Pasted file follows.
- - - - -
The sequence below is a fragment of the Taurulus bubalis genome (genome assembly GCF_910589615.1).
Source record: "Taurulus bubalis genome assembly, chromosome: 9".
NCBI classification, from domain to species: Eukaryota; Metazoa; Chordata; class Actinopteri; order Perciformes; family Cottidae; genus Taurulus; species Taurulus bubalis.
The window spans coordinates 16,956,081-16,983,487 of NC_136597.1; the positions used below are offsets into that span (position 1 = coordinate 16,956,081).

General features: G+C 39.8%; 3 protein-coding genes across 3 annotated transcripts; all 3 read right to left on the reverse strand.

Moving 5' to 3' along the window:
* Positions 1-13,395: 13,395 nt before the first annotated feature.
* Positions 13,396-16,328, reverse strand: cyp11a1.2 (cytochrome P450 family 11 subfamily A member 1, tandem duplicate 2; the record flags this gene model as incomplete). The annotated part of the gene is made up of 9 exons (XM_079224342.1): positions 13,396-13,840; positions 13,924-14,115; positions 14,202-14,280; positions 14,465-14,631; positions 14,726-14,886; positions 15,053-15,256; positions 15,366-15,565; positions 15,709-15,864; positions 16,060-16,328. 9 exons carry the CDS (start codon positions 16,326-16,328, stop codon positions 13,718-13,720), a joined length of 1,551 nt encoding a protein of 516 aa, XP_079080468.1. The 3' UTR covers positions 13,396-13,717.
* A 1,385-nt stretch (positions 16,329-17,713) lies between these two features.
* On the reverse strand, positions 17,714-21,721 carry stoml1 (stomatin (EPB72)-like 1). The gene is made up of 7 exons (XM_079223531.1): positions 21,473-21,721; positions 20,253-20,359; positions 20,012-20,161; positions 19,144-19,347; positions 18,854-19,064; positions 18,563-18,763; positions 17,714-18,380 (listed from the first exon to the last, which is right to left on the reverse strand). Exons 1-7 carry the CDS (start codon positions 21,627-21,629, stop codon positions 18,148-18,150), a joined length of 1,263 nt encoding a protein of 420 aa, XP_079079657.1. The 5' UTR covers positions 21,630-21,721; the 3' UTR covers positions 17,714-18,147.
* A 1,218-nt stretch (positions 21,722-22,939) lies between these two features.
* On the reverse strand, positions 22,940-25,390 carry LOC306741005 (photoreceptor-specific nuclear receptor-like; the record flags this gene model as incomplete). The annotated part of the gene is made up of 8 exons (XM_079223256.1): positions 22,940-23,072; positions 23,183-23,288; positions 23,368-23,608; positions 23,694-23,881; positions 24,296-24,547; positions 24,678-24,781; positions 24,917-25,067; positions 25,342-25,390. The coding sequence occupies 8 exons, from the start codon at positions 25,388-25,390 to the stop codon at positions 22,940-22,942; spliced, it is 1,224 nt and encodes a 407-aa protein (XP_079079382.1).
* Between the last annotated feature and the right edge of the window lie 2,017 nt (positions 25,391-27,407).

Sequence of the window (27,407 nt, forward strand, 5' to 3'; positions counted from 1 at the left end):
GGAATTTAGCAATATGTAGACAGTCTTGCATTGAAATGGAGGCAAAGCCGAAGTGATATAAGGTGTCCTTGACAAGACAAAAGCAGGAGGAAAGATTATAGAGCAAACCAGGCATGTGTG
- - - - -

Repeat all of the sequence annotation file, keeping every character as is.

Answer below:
The sequence below is a fragment of the Taurulus bubalis genome (genome assembly GCF_910589615.1).
Source record: "Taurulus bubalis genome assembly, chromosome: 9".
NCBI classification, from domain to species: Eukaryota; Metazoa; Chordata; class Actinopteri; order Perciformes; family Cottidae; genus Taurulus; species Taurulus bubalis.
The window spans coordinates 16,956,081-16,983,487 of NC_136597.1; the positions used below are offsets into that span (position 1 = coordinate 16,956,081).

General features: G+C 39.8%; 3 protein-coding genes across 3 annotated transcripts; all 3 read right to left on the reverse strand.

Moving 5' to 3' along the window:
* Positions 1-13,395: 13,395 nt before the first annotated feature.
* Positions 13,396-16,328, reverse strand: cyp11a1.2 (cytochrome P450 family 11 subfamily A member 1, tandem duplicate 2; the record flags this gene model as incomplete). The annotated part of the gene is made up of 9 exons (XM_079224342.1): positions 13,396-13,840; positions 13,924-14,115; positions 14,202-14,280; positions 14,465-14,631; positions 14,726-14,886; positions 15,053-15,256; positions 15,366-15,565; positions 15,709-15,864; positions 16,060-16,328. 9 exons carry the CDS (start codon positions 16,326-16,328, stop codon positions 13,718-13,720), a joined length of 1,551 nt encoding a protein of 516 aa, XP_079080468.1. The 3' UTR covers positions 13,396-13,717.
* A 1,385-nt stretch (positions 16,329-17,713) lies between these two features.
* On the reverse strand, positions 17,714-21,721 carry stoml1 (stomatin (EPB72)-like 1). The gene is made up of 7 exons (XM_079223531.1): positions 21,473-21,721; positions 20,253-20,359; positions 20,012-20,161; positions 19,144-19,347; positions 18,854-19,064; positions 18,563-18,763; positions 17,714-18,380 (listed from the first exon to the last, which is right to left on the reverse strand). Exons 1-7 carry the CDS (start codon positions 21,627-21,629, stop codon positions 18,148-18,150), a joined length of 1,263 nt encoding a protein of 420 aa, XP_079079657.1. The 5' UTR covers positions 21,630-21,721; the 3' UTR covers positions 17,714-18,147.
* A 1,218-nt stretch (positions 21,722-22,939) lies between these two features.
* On the reverse strand, positions 22,940-25,390 carry LOC306741005 (photoreceptor-specific nuclear receptor-like; the record flags this gene model as incomplete). The annotated part of the gene is made up of 8 exons (XM_079223256.1): positions 22,940-23,072; positions 23,183-23,288; positions 23,368-23,608; positions 23,694-23,881; positions 24,296-24,547; positions 24,678-24,781; positions 24,917-25,067; positions 25,342-25,390. The coding sequence occupies 8 exons, from the start codon at positions 25,388-25,390 to the stop codon at positions 22,940-22,942; spliced, it is 1,224 nt and encodes a 407-aa protein (XP_079079382.1).
* Between the last annotated feature and the right edge of the window lie 2,017 nt (positions 25,391-27,407).

Sequence of the window (27,407 nt, forward strand, 5' to 3'; positions counted from 1 at the left end):
GGAATTTAGCAATATGTAGACAGTCTTGCATTGAAATGGAGGCAAAGCCGAAGTGATATAAGGTGTCCTTGACAAGACAAAAGCAGGAGGAAAGATTATAGAGCAAACCAGGCATGTGTG